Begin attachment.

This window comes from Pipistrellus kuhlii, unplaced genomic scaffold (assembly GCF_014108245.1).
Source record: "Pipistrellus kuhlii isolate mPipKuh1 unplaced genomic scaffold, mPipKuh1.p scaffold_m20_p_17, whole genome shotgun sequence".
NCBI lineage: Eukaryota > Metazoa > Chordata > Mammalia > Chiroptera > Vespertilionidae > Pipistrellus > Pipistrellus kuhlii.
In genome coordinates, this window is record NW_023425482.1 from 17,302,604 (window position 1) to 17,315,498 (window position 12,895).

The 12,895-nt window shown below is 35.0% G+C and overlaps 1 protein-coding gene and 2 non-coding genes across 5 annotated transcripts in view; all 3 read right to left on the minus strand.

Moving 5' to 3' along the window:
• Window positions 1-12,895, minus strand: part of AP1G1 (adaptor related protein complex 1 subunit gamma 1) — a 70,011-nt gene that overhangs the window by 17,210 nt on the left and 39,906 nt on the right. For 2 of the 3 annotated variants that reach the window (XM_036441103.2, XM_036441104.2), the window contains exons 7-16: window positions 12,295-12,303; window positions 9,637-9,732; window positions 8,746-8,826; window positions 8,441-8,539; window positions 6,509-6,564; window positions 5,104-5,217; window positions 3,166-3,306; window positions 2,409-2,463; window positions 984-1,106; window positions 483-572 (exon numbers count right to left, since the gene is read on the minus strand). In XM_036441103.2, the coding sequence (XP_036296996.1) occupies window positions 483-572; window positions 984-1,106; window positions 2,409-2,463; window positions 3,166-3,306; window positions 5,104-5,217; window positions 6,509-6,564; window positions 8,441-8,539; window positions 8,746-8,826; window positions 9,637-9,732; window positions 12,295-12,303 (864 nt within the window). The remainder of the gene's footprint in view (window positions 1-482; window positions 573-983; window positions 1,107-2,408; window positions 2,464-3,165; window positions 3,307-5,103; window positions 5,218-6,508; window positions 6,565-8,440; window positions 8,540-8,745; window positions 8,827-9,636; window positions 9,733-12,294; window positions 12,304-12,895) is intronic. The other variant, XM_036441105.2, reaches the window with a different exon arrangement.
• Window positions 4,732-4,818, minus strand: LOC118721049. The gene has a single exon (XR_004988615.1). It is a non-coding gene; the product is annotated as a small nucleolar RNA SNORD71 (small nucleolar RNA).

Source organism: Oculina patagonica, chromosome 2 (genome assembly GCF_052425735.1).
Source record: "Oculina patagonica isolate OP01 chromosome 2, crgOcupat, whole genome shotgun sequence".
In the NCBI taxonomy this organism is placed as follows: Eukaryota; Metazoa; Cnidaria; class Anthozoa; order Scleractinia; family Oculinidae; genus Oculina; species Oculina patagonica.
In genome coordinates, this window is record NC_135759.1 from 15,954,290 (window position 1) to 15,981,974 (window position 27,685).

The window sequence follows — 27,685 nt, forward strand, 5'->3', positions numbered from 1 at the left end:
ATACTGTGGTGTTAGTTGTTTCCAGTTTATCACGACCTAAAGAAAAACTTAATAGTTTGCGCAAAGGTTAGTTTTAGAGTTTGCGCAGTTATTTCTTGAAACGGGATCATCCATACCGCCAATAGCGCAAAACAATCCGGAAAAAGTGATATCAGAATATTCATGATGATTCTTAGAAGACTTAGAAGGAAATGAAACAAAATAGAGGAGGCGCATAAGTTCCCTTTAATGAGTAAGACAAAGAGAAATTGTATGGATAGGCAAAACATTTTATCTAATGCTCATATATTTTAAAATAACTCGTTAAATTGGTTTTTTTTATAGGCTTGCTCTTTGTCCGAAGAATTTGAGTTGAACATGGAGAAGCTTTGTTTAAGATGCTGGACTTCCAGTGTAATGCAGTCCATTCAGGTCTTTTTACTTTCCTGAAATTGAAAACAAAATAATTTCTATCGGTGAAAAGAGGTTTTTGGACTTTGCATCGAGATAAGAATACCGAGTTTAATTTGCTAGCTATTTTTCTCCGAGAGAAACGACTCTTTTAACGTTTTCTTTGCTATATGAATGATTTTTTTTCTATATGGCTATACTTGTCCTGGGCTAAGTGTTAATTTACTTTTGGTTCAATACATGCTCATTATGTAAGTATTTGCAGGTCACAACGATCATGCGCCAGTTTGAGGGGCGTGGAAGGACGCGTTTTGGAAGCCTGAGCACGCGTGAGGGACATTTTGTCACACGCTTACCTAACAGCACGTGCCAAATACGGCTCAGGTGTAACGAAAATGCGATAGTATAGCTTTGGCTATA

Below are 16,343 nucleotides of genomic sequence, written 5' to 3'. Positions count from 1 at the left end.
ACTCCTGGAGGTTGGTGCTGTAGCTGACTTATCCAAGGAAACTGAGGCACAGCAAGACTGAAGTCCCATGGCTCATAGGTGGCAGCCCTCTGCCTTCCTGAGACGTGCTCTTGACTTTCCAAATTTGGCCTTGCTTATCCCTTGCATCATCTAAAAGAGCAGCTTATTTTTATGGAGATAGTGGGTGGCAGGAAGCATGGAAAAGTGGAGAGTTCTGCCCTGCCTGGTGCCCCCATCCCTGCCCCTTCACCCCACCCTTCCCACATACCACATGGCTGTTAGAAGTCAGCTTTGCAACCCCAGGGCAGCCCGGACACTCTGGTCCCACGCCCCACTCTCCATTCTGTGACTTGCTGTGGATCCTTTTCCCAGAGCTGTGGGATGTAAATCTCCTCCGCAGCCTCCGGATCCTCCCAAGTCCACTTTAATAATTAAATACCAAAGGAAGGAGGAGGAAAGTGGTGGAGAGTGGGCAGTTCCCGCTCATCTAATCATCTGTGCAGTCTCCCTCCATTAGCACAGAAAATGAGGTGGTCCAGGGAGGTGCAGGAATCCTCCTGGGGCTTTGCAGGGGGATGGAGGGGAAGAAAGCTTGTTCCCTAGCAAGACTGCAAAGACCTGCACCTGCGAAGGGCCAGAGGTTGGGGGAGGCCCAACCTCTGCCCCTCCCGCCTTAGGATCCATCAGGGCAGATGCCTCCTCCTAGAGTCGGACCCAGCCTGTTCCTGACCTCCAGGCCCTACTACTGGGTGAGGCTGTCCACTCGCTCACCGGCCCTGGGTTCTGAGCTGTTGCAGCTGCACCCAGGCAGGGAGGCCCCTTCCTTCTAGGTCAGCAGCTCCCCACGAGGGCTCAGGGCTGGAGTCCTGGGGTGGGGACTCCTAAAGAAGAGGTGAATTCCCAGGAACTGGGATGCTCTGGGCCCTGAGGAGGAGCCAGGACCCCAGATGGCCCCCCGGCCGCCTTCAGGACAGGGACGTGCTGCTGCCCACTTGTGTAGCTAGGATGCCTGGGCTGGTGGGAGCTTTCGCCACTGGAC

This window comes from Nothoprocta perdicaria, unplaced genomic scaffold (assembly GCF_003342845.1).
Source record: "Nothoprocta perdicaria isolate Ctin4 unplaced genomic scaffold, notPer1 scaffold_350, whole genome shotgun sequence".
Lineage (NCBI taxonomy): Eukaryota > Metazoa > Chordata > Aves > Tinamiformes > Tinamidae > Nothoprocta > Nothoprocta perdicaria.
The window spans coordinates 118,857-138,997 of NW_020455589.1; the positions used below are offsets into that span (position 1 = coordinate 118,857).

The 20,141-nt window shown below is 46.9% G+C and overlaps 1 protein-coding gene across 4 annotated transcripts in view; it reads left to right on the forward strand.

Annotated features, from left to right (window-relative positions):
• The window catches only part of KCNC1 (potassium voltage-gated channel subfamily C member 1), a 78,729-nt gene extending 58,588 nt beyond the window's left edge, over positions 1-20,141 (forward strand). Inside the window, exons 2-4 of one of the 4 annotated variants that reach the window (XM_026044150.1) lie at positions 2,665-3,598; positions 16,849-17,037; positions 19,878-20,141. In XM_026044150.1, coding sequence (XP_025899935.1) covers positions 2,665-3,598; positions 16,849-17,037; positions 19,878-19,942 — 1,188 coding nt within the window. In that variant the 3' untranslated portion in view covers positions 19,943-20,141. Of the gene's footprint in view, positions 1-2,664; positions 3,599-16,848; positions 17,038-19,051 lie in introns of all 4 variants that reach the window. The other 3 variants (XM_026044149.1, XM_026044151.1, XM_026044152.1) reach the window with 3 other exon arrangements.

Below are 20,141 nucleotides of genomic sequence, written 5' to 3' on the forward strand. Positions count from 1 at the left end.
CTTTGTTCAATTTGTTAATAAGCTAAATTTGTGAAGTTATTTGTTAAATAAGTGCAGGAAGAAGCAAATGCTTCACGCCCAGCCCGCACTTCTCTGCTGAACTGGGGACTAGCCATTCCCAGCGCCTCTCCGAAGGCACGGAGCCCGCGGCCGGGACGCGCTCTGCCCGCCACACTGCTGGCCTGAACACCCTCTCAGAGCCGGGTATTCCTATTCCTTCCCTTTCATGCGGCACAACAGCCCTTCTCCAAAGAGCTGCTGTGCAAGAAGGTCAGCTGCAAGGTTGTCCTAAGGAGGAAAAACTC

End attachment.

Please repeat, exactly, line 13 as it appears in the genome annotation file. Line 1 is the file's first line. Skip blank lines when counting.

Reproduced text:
The window sequence follows — 27,685 nt, forward strand, 5'->3', positions numbered from 1 at the left end: